TODAY: Russia faced with possible disqualification from Euro 2016 after mob violence; former Parnas chairman found guilty of bribery; leading opposition deputy divested of powers; number of people seeking to leave Crimea apparently increasing; as are the number trying to leave Russia; new film about Sergei Magnitsky depicts Kremlin’s interpretation of lawyer’s death.
UEFA has decided to launch proceedings against the Russian Football Union after violent clashes between Russia fans and those of rival team England at the weekend’s Euro 2016 match. Both teams have been threatened with disqualification, whilst Russia also faces charges of crowd disturbances, racist behavior, and launching fireworks. Sports Minister Vitaly Mutko supports the footballing body’s decision. The former chairman of opposition party Parnas, Andrei Pivovarov, has been found guilty of bribery and illegally accessing a police database in what he and rights group Memorial claim to be a politically motivated case. Indefatigable opposition deputy Ilya Ponomarev, the only deputy in the State Duma to have voted against the annexation of Crimea, has been stripped of his voting powers by the duma for failing to fulfill his duties. The number of people trying to leave Crimea has increased considerably this year, the Telegraph reports, as an ‘atmosphere of fear’ prevails. The authorities on the peninsula have unveiled a statue of an armed Russian soldier in an attempt to polish the ‘brand’ of the forces that took the region back from Ukraine.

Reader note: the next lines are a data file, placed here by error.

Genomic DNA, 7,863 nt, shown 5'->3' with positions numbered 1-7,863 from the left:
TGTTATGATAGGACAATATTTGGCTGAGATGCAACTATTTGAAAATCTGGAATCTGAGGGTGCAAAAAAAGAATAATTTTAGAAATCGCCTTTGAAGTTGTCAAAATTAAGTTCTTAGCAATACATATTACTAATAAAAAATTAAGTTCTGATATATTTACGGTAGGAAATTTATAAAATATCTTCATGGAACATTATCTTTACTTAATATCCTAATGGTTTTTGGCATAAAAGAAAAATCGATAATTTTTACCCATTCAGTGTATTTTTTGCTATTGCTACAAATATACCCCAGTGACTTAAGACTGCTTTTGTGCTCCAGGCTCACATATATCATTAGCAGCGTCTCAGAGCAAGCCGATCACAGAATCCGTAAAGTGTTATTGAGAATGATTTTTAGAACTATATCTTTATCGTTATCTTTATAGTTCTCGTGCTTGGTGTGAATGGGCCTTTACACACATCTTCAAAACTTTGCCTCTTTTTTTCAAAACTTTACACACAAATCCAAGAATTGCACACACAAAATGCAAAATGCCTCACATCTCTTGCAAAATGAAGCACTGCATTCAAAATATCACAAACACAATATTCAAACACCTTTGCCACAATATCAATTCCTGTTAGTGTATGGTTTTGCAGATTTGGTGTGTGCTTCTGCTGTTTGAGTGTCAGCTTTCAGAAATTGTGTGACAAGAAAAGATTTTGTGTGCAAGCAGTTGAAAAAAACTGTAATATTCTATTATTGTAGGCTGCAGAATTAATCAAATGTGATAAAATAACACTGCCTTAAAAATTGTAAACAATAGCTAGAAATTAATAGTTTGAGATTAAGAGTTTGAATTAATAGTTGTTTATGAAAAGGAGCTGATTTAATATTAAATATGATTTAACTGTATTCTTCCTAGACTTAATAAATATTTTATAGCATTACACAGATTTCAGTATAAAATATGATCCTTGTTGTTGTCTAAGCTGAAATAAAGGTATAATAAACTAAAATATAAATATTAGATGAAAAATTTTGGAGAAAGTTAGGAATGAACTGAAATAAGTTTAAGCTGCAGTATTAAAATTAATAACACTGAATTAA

As part of a campaign to limit excessive drinking, the Duma has passed a law limiting the size of a plastic beer bottle to no more than 1.5 laters. A poll has found that in 2015, around 350,000 people left Russia, a number ten times higher than five years previous, fuelling suggestions that the nation is a facing a new brain drain. The Central Bank has lowered its key interest rate by 0.5 percentage points to 10.5%, the first decrease since August 2015. News aggregators will be held to account for spreading false information courtesy of a bill that has been unanimously accepted by lawmakers.
The legacy of Sergei Magnitsky, the anti-corruption lawyer who died in a Russian prison cell in 2009, has once more become a battleground for the Kremlin and its fiercest critics, among them Magnitsky’s former employer, investor Bill Browder. According to Foreign Minister Sergei Lavrov, a new documentary about his death confirms ‘that the death of Sergei Magnitsky was all the result of enormous trickery by this . . . Browder, who is an unscrupulous swindler.’ The Minister of Labour and Social Development, Maxim Topilin, has announced plans to make it compulsory for Russian officials to swear an oath to fight corruption and avoid self-interest.
PHOTO: A new statue of a Russian soldier is unveiled by authorities in Crimea. (Reuters/P Rebrov)